All scientific procedures were validated by the ethics committee of the French Polar Institute (IPEV), were conducted according to its guidelines and under permits of the Réserve Naturelle des Terres Australes and of the Comité de l’Environnement Polaire.

The study was conducted in January – March 2011 on Possession Island (46°S, 51°E), Crozet Archipelago, Southern Ocean. Wandering albatrosses were studied while incubating, a period during which parents take shifts at the nest while a partner forages at sea for periods of a few days to a month [24]. Birds were caught at the nest within the framework of a long-term monitoring program of their foraging behaviour. Great care was taken to minimize stress while handling, which lasted <10 min in all cases. Birds were either fitted with a GPS data logger to record their movements at sea, or with a pH data logger to record stomach pH.

GPS Positioning

We used miniaturized GPS recorders (i-gotU, Mobile Action Technology Inc, New Taipei City, Taiwan; 44.5×28.5×13 mm, 20 g i.e. 0.2% bird body mass) attached with waterproof tape to feathers. Birds were captured and fitted with the GPS after they have been relieved by their partner and were about to leave for a foraging trip at sea. Device and tape were removed upon return to the colony after a single foraging trip. This technique has been successfully used on this species for nearly two decades [25], with no measurable effects on behaviour, reproductive output or survival [26]. Devices were programmed to record a GPS position every 15 min across the foraging trip. Stored data were mapped on Google Earth® to illustrate wandering albatross at-sea home range.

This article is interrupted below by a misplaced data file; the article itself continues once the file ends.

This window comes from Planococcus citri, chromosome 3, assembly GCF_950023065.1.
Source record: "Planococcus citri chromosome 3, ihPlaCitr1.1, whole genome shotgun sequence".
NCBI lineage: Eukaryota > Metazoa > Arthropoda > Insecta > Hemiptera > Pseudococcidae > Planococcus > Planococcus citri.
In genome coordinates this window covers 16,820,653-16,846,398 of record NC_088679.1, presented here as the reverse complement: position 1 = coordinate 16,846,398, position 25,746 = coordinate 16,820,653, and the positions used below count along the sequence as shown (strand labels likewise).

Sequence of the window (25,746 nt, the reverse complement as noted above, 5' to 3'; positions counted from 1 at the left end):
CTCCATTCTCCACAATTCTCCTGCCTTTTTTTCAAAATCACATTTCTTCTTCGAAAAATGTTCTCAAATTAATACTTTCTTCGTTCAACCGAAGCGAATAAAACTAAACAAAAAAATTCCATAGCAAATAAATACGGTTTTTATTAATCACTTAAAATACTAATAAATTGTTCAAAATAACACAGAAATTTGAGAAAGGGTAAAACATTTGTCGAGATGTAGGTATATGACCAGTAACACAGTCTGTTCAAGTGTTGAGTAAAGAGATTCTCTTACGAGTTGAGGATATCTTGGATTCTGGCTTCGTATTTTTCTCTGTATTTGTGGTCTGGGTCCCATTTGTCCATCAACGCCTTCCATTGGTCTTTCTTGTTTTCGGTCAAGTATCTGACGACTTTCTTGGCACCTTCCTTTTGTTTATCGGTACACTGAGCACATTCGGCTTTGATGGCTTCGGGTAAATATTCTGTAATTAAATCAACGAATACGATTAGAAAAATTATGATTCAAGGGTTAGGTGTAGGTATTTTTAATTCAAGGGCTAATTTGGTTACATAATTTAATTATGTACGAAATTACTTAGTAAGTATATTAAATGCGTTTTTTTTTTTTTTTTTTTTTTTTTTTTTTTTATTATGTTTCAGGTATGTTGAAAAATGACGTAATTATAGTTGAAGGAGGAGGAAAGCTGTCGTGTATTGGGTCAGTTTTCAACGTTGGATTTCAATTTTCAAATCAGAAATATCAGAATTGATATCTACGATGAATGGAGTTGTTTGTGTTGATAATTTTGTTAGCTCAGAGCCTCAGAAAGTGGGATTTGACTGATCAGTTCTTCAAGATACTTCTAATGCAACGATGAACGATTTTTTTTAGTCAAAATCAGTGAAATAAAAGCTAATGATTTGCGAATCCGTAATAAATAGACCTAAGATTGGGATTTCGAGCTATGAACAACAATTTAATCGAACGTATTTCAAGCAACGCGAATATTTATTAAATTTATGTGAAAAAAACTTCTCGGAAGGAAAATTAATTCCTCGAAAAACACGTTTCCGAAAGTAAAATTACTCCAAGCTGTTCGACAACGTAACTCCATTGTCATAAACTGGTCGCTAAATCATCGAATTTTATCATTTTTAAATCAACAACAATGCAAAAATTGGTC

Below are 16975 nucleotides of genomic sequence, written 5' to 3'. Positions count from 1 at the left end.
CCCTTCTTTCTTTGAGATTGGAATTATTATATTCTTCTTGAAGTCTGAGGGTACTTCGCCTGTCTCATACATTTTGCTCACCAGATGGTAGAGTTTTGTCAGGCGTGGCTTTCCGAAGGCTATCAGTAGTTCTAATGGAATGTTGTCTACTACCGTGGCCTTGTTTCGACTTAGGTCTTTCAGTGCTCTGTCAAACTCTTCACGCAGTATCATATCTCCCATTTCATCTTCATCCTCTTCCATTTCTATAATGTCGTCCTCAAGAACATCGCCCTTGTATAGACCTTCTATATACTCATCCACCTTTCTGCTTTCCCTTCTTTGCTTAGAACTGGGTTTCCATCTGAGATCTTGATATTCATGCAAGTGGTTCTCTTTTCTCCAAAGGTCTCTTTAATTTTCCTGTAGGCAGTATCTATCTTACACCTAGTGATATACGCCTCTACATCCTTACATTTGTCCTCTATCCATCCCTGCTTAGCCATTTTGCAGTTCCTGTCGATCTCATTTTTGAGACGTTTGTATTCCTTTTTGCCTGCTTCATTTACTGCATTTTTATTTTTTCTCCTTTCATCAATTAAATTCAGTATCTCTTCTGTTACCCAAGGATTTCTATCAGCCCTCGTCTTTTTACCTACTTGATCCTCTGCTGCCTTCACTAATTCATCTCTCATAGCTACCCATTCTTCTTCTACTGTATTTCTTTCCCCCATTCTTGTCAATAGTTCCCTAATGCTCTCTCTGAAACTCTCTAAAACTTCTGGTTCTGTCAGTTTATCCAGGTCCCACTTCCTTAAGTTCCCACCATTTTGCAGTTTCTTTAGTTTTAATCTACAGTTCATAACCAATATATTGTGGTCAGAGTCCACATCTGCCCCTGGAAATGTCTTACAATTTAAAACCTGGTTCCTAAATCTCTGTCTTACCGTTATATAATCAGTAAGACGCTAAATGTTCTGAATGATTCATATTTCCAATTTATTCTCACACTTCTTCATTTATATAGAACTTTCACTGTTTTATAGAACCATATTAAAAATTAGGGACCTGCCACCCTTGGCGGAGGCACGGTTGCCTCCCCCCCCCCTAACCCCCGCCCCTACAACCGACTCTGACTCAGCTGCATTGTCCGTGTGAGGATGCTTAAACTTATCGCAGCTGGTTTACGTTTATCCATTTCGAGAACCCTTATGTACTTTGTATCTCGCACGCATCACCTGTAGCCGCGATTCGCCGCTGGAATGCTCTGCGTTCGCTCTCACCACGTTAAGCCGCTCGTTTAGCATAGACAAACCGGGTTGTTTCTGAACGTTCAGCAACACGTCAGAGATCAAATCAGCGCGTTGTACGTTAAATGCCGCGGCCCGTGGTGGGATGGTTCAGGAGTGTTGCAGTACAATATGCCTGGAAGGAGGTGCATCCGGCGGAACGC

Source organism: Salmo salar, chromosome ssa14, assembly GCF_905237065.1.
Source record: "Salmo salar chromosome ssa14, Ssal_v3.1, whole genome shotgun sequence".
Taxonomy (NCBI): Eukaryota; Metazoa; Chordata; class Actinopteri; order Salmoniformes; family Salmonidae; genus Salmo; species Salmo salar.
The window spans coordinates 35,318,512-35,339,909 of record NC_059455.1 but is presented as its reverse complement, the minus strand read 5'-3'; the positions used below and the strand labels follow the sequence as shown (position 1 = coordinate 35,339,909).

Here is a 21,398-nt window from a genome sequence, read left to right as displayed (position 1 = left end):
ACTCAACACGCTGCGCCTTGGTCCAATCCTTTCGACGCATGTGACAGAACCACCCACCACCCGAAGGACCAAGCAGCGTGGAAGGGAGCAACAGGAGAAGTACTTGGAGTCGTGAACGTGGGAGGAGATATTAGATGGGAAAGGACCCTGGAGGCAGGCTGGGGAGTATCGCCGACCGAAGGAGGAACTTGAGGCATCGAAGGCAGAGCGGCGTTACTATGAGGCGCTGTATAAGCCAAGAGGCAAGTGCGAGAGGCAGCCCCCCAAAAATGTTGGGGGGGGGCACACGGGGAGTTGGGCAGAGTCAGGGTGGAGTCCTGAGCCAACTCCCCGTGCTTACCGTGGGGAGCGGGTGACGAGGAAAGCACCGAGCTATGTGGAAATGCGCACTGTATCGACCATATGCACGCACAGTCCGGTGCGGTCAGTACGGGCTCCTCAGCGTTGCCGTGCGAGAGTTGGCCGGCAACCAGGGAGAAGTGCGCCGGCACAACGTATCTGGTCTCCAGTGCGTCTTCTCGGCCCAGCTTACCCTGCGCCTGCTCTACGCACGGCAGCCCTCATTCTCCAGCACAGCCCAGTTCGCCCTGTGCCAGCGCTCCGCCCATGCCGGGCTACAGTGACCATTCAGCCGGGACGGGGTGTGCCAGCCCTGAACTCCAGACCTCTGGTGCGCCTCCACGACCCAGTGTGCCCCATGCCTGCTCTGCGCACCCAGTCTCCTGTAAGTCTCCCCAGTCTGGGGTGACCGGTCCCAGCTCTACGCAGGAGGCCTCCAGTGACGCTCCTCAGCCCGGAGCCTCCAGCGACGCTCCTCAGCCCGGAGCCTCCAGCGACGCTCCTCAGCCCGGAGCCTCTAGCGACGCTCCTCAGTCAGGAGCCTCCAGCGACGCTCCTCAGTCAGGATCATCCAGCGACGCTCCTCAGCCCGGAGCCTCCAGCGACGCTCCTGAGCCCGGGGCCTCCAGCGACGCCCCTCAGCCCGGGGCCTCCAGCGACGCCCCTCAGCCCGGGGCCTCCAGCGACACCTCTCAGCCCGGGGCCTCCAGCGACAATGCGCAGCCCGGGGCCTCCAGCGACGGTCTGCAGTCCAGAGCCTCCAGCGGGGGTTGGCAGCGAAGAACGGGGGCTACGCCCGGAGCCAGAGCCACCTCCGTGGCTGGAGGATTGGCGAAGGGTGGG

Stomach pH and Temperature Recordings

We studied stomach pH and temperature using autonomous, miniaturized recorders enclosed in a titanium housing that was swallowed by the birds and remained in the stomach for the time of the measurement. The devices used (pH-meter, Earth & Ocean Technologies, Kiel, Germany, 11 cm long, 2 cm in diameter, mass 80 g i.e. 0.9% of bird body mass) are fully described in [27], which also provide all necessary details about preparation, calibration procedures and data handling. Devices were set to record pH (accuracy 0.02 pH units) and temperature (accuracy <0.1°C) every ten seconds. Temperature data were analysed following [21] and [28] so as to estimate the mass of prey caught at sea using the amplitude and the duration of the temperature drop recorded in the stomach after prey ingestion.

The deployment procedure in the field closely followed previous investigations conducted in the same species [28], using devices of the same mass and size, which nonetheless only recorded stomach temperature: Birds were induced to swallow the pH-meter at the beginning of the experiment, and it was recovered at the end of the measurement by stomach flushing, a technique which has been routinely used to gather stomach contents of seabirds for the purpose of dietary studies [29].



We equipped a total of 43 birds with GPS recorders. One device did not collect data, a second was lost at sea, and a third only collected data for 12 hours. Therefore a total of 40 complete tracks were collected, for at-sea journeys of between 3.6 and 21.1 days (mean 9.3±4.9), during which birds travelled between 475 and 4507 km (mean 3511±2718). As demonstrated in previous work, the duration of trips was very variable, with trips occurring over oceanic waters, as well as over the shelf edge (Fig. 1).